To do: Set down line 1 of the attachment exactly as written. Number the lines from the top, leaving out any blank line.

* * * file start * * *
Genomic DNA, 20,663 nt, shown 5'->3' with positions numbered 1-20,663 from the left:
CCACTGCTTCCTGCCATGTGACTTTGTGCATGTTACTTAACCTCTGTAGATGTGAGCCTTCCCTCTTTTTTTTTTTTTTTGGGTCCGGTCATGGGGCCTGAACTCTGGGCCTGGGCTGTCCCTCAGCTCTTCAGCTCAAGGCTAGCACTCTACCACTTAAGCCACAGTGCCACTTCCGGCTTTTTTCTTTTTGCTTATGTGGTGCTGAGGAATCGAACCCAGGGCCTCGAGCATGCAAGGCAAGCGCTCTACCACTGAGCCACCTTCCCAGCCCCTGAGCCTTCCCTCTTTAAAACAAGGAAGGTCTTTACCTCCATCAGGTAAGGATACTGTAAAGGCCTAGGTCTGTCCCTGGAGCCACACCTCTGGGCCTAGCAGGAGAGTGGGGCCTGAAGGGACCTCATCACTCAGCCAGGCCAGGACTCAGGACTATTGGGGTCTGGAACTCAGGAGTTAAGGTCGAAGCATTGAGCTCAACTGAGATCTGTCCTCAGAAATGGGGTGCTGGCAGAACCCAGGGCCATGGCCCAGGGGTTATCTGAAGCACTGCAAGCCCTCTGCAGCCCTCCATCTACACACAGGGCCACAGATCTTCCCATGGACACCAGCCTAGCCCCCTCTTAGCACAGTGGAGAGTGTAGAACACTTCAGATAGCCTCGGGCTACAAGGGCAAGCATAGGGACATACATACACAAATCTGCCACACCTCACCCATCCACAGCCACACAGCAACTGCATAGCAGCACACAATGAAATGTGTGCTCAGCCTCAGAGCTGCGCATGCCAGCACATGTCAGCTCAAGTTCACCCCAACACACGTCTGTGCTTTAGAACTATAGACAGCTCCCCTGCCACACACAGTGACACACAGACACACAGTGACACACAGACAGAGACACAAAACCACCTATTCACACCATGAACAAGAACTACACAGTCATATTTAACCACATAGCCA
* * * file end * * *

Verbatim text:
Genomic DNA, 20,663 nt, shown 5'->3' with positions numbered 1-20,663 from the left: